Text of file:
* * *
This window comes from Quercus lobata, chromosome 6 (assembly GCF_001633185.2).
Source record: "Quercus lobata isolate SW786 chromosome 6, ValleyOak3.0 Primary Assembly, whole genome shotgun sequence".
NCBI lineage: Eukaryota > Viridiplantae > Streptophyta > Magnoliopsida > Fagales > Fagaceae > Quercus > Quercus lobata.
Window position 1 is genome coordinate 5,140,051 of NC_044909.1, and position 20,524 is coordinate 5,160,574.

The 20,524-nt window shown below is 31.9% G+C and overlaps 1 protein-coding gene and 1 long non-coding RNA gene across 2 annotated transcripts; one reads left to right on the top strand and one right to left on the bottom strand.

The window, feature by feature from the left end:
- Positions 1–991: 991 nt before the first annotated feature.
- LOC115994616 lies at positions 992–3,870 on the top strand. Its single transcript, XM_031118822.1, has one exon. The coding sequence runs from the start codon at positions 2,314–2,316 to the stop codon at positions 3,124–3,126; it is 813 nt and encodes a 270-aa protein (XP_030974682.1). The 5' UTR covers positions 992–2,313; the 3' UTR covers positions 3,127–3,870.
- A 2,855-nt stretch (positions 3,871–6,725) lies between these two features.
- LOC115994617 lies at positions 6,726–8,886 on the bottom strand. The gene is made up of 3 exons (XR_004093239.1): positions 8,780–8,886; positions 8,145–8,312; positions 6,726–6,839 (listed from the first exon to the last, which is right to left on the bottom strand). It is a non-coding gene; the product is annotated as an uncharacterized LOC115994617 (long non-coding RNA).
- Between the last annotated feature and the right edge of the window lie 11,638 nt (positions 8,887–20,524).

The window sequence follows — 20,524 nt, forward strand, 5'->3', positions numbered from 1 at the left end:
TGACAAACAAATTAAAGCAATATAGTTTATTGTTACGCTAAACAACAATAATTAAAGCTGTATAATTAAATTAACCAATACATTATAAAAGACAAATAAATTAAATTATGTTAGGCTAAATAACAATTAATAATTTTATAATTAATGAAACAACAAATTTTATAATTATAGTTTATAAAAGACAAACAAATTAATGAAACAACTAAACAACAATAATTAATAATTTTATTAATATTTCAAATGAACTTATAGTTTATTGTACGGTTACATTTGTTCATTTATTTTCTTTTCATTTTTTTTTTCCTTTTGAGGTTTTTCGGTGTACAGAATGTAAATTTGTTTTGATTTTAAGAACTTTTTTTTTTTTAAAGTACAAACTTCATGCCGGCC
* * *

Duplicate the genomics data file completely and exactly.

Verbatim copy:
This window comes from Quercus lobata, chromosome 6 (assembly GCF_001633185.2).
Source record: "Quercus lobata isolate SW786 chromosome 6, ValleyOak3.0 Primary Assembly, whole genome shotgun sequence".
NCBI lineage: Eukaryota > Viridiplantae > Streptophyta > Magnoliopsida > Fagales > Fagaceae > Quercus > Quercus lobata.
Window position 1 is genome coordinate 5,140,051 of NC_044909.1, and position 20,524 is coordinate 5,160,574.

The 20,524-nt window shown below is 31.9% G+C and overlaps 1 protein-coding gene and 1 long non-coding RNA gene across 2 annotated transcripts; one reads left to right on the top strand and one right to left on the bottom strand.

The window, feature by feature from the left end:
- Positions 1–991: 991 nt before the first annotated feature.
- LOC115994616 lies at positions 992–3,870 on the top strand. Its single transcript, XM_031118822.1, has one exon. The coding sequence runs from the start codon at positions 2,314–2,316 to the stop codon at positions 3,124–3,126; it is 813 nt and encodes a 270-aa protein (XP_030974682.1). The 5' UTR covers positions 992–2,313; the 3' UTR covers positions 3,127–3,870.
- A 2,855-nt stretch (positions 3,871–6,725) lies between these two features.
- LOC115994617 lies at positions 6,726–8,886 on the bottom strand. The gene is made up of 3 exons (XR_004093239.1): positions 8,780–8,886; positions 8,145–8,312; positions 6,726–6,839 (listed from the first exon to the last, which is right to left on the bottom strand). It is a non-coding gene; the product is annotated as an uncharacterized LOC115994617 (long non-coding RNA).
- Between the last annotated feature and the right edge of the window lie 11,638 nt (positions 8,887–20,524).

The window sequence follows — 20,524 nt, forward strand, 5'->3', positions numbered from 1 at the left end:
TGACAAACAAATTAAAGCAATATAGTTTATTGTTACGCTAAACAACAATAATTAAAGCTGTATAATTAAATTAACCAATACATTATAAAAGACAAATAAATTAAATTATGTTAGGCTAAATAACAATTAATAATTTTATAATTAATGAAACAACAAATTTTATAATTATAGTTTATAAAAGACAAACAAATTAATGAAACAACTAAACAACAATAATTAATAATTTTATTAATATTTCAAATGAACTTATAGTTTATTGTACGGTTACATTTGTTCATTTATTTTCTTTTCATTTTTTTTTTCCTTTTGAGGTTTTTCGGTGTACAGAATGTAAATTTGTTTTGATTTTAAGAACTTTTTTTTTTTTAAAGTACAAACTTCATGCCGGCC